Year Released: 2010
MPAA Rating: R
Running Time: 134 minutes
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Barney’s Version is categorized by its creators as a comedy-drama, but it’s really more a mystery. After all, the movie recounts forty years in the life of a caustic, uncouth, seriously self-absorbed schlub who marries a succession of women each more beautiful than the last. How much of a schlub is he? He’s played by Paul Giamatti.
The question that pervades the picture is what do these women see in the guy. The intriguing thing is the question becomes harder to answer the better we get to know him. Based on the final novel by Mordecai Richler, the film introduces us to the character’s youthful incarnation as a Canadian ex-pat hanging out in bohemian Rome, scraping together a few lira by exporting olive oil and using the money in part to support a group of friends with artistic aspirations.
This is Barney at his most likable. His wig’s on the frightening side but the fellow himself is borderline endearing. His closest relationships are with a budding writer named Boogie (Scott Speedman) and an abusive bombshell (Rachelle Lefevre) who becomes pregnant and tricks him into marriage by telling him the baby is his.
Cut to middle age. Barney has returned to Montreal bringing with him Boogie and, thankfully, leaving behind that Chia Pet of a hairpiece. Boogie’s novel is no further along but his drug habit has progressed impressively. This becomes pertinent when Barney ties the knot with a monied princess played by Minnie Driver, the marriage sours driving her into the judgment-impaired best friend’s arms and, following a confrontation with Barney, Boogie perishes under circumstances so ingeniously scripted even Barney goes through life unsure whether he’s guilty of murder.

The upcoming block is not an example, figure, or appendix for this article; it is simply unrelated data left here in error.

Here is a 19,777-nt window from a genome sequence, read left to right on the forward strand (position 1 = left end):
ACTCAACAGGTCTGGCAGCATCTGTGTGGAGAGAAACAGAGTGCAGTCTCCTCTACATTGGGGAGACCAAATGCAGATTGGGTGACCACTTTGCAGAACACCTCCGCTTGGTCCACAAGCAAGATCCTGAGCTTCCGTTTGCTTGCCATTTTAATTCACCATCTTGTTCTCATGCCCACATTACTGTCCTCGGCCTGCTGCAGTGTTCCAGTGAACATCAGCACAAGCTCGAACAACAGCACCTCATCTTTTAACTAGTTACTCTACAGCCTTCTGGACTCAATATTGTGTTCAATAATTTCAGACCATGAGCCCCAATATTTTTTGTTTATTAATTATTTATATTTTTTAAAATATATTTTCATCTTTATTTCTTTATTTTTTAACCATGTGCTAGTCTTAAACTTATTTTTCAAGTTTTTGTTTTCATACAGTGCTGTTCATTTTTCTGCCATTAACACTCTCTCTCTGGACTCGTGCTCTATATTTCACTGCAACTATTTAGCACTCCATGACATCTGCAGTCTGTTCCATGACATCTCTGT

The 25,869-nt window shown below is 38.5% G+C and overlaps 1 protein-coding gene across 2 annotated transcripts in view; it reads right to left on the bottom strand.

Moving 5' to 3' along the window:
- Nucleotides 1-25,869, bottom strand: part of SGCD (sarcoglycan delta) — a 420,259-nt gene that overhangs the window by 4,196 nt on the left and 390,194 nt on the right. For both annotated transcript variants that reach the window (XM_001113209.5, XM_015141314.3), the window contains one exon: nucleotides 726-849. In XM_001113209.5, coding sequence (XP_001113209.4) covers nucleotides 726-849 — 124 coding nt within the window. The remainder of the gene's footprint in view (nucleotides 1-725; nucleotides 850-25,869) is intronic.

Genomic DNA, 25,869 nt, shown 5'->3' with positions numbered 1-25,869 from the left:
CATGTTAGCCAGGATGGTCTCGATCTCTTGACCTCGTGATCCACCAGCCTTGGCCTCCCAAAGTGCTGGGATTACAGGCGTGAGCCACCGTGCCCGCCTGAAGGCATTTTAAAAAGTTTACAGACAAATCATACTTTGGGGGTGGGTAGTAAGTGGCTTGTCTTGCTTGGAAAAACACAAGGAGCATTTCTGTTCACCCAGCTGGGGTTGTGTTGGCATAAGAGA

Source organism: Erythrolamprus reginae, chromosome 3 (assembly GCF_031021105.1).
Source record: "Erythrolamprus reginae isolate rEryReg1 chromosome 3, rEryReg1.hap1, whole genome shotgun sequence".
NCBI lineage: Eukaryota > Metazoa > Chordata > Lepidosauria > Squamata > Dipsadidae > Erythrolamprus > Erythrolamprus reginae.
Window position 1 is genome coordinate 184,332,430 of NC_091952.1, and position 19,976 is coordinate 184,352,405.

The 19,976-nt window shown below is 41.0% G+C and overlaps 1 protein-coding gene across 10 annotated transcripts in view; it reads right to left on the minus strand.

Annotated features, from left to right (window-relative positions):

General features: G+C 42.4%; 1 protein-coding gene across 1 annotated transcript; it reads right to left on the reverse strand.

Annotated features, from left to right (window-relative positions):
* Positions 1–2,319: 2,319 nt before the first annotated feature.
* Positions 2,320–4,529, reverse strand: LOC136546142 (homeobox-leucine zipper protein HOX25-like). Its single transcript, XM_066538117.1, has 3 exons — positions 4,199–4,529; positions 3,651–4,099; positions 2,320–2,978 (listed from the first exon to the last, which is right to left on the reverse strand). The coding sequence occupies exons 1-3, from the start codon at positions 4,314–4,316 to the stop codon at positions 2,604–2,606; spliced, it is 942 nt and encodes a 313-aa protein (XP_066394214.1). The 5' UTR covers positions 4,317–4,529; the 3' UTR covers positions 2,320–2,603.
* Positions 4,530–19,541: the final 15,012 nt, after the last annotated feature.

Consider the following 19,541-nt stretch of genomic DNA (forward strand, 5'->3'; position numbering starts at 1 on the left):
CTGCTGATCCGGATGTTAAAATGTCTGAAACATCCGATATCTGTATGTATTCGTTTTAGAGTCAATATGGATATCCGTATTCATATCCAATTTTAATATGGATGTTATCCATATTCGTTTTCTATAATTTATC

One reason the marriage didn’t work out, probably, is the fact that Barney fell madly in love with a gorgeous stranger at the wedding, even bolting from the reception to track her down at a train station and ask her out. By this point, our hero is a paunchy, balding, alcoholic producer of cheesy soap operas with zero social skills so the fact that Rosamund Pike’s Miriam eventually consents to be wife # 3 is the sort of miracle that would transform a lesser schlub into a new man. But not our Barney. She may be the love of his life but that doesn’t mean he won’t end up wrecking hers.
OK, The King’s Speech this isn’t. The human spirit does not triumph. Personal demons are not conquered. If anything, they not only prevail but do a victory lap in the final act as Barney descends into mental illness.
This is dark comedy done with considerable style. Giamatti earned a Golden Globe for his superbly nuanced performance and the picture’s up for-yikes!-a Best Make Up Oscar. The award season has shortchanged it, perhaps due to its dearth of inspirational themes and the bleakness it intersperses with its literate, blackly humorous elements. Nonetheless, it’s a totally immersing two hours plus at the multiplex, Giamatti-always watchable-is at the top of his game, the script by Michael Konyves does a splendid job of distilling the expansive source material into a pip of a screenplay and director Richard J. Lewis successfully makes the leap from series work (CSI) to serious work.
Did I mention Dustin Hoffman plays Barney’s father, a randy ex-cop? You know a movie has a lot going on when his participation is an asterisk. He’s memorable in a relatively minor part and it’s great to see him give his recent franchise sleepwalking a rest.
Even if he does die focking a hooker.
Posted on February 24, 2011 in Reviews by Rick Kisonak
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